Top 10 Benefits of Social Distancing for Teens with T1D


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This article was published in April 2020.

Having an auto-immune disease means those living with diabetes are at an even higher risk of experiencing complications if they contract the Coronavirus, which is why it is especially important for us to stay home and social distance. While it sucks not being able to go to school, see my friends, go to my first prom, go to dance class and the list goes on, I’m trying to look on the bright side. So here are my top ten benefits of social distancing:

10. I can wear my pump anywhere I want

I usually wear my Omnipod where no one can see it, but with my school online, there are a lot more places no one can see. Right now it’s on the back of my arm—I thought I would hate it, but it’s surprisingly comfortable. Who would’ve thought?

9. No more wondering what’s in my food

Since I now have to prepare every meal I eat, there are no more “surprises” in my food like a half cup of oil hiding in my sauce or hidden amounts of sugar in my salad dressing.

8. No fear of going low in dance class

At my dance studio, I used to worry about my blood sugar because I was dancing constantly, had few breaks and my continuous glucose monitor (CGM) would sometimes lose signal. Now, dance classes are on Zoom, we barely move, and I can walk over to my phone to check my CGM whenever I want without distracting the class.

7. Used test strips are no longer everywhere

I’ve gotten used to finding them on the floor of the car, in the driveway, at the bottom of my backpack. Now that I’m just at home, I only find them in my bed, on my floor and on my desk—though I found one in the refrigerator (still a mystery!). 

6. Since I go nowhere, I am less likely to lose or break my RileyLink

A RileyLink is a little box that helps your phone and pump speak to each other if you’re Looping. (Don’t know what Looping is? Visit would think I do a good job keeping something I need to live with me at all times, but no. I leave it at school, leave it at home, leave it in the car. I’ve dropped it from my sweatshirt pocket, and crushed it in my backpack; luckily it is still alive. Now that I don’t go anywhere, I always know where it is, although it did disappear briefly into the couch cushions last week.

5. Online school = less stress = better blood sugars

The second semester of junior year is peak high school stress—there’s the SAT/ACT, getting those grades up and thinking about college. Online school significantly decreases the stress. Having more time on my hands gives me time to do what I love: reading, painting, exercising more and actually getting sleep. As people living with diabetes, we all know how stress makes our blood sugar shoot up. These past few weeks, my blood sugars have been more stable than ever.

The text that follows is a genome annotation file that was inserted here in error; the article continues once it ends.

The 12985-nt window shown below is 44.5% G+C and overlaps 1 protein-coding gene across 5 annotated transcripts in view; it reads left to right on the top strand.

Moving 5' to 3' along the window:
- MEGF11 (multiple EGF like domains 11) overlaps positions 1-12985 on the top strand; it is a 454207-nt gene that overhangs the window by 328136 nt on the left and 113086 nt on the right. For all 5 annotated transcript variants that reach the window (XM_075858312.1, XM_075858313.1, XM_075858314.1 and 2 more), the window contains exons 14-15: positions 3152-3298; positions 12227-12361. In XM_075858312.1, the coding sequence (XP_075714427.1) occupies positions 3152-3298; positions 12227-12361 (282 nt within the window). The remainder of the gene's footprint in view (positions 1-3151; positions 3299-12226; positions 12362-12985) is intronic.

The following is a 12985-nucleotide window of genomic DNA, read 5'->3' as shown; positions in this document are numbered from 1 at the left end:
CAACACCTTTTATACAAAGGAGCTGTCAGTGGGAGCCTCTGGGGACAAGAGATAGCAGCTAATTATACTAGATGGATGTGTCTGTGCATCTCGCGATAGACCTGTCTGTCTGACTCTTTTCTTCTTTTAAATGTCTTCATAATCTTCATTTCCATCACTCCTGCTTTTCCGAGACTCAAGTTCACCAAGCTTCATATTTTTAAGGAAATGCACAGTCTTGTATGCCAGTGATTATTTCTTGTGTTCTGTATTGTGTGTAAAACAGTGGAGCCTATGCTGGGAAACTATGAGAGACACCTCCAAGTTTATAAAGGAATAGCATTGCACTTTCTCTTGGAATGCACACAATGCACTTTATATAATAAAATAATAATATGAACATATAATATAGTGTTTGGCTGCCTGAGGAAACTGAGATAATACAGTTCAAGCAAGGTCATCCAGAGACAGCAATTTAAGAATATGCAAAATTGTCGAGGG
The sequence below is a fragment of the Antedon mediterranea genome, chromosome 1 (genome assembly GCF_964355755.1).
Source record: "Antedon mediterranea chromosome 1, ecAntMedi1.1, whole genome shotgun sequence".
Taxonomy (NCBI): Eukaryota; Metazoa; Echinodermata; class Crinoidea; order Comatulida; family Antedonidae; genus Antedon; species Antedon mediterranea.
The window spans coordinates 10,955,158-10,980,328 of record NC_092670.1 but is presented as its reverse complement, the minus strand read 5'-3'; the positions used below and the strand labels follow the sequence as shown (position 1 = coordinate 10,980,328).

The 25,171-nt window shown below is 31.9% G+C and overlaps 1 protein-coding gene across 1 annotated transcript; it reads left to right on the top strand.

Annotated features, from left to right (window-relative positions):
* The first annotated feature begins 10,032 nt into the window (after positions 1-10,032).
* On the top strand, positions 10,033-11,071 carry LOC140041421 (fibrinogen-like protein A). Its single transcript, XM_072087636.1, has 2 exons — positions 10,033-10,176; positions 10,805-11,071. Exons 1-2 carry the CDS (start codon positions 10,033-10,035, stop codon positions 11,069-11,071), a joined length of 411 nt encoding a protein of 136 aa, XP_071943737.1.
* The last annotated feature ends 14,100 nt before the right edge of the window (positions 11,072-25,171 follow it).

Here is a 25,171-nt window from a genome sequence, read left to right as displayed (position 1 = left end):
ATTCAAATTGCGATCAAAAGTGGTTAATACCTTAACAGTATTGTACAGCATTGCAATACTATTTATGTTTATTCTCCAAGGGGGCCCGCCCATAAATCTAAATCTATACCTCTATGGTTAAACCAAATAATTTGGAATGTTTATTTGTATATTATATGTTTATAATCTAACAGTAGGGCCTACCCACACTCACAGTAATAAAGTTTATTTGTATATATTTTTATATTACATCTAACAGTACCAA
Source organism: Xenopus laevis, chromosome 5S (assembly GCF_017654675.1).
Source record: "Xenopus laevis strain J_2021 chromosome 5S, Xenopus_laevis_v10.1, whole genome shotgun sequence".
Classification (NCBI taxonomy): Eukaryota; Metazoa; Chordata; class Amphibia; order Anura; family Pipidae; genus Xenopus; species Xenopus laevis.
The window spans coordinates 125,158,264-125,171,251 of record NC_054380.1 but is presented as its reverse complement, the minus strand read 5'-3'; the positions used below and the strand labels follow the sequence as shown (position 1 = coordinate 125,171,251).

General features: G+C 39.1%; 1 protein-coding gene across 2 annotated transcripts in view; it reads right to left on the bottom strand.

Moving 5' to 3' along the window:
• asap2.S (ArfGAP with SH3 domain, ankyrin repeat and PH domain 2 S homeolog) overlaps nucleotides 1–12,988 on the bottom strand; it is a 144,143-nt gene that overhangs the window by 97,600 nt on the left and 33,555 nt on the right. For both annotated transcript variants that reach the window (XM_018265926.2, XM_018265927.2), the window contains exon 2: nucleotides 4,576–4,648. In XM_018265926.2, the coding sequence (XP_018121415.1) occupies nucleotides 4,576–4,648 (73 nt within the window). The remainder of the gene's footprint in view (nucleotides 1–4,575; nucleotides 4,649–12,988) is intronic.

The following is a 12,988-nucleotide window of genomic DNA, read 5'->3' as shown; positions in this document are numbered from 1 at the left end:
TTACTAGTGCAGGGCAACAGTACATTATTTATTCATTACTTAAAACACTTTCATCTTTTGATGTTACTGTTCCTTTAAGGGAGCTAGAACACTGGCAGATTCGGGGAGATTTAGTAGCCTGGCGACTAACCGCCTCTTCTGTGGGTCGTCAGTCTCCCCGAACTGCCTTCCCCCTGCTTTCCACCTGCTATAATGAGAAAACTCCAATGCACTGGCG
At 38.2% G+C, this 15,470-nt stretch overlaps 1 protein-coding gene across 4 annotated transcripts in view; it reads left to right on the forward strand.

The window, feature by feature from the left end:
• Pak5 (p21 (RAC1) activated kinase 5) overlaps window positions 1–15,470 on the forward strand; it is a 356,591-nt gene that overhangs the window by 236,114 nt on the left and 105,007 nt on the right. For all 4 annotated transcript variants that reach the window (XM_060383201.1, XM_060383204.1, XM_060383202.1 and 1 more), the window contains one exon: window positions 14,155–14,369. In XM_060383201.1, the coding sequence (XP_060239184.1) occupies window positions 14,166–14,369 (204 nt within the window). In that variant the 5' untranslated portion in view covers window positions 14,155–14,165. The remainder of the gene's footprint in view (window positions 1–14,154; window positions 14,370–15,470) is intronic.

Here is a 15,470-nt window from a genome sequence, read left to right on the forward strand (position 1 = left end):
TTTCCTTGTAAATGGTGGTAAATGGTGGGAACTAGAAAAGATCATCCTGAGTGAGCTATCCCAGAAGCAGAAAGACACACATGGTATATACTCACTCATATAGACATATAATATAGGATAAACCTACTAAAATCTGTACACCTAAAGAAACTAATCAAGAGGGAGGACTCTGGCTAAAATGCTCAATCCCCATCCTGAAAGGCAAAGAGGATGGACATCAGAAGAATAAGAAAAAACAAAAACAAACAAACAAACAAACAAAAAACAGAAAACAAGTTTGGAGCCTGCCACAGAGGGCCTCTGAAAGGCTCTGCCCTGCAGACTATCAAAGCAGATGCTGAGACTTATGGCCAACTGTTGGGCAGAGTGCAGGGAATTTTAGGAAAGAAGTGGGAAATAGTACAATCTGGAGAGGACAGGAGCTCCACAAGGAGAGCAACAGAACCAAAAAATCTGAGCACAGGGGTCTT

4. My supplies are finally organized

Staying at home all day really has its benefits. I spent an hour organizing all my supplies. Then, I came up with a better system and reorganized them. Maybe tomorrow I’ll color code them.

3. Knowing I was buying boxes of alcohol wipes before it was the cool thing to do

Is being able to get sanitizing wipes now one of the perks of diabetes like cutting the line at Disneyland or pre-boarding at the airport?

2. Forget FOMO 

While I miss my friends and miss going to school, I have no more fear of missing out because we are all missing out. Nowhere to go means less stress, less uncertain foods and better blood sugars.

1. More time to get involved

In this uncertain and unpredictable moment, I’m trying to get more involved in organizations I care about such as Beyond Type 1. Quarantine doesn’t have to be bad if we make the most of it.

Check out another piece some potential benefits of the current situation—Silver Linings During COVID-19.

WRITTEN BY Maddie Aibel, POSTED 04/16/20, UPDATED 11/21/22

Maddie Aibel is a high school junior from Santa Monica, California. She was diagnosed with type 1 diabetes (T1D) in November of 2015. She is a dancer, a member of the Youth Advisory Committee and a volunteer with AYUDA (American Youth Understanding Diabetes Abroad) and Cedars Sinai.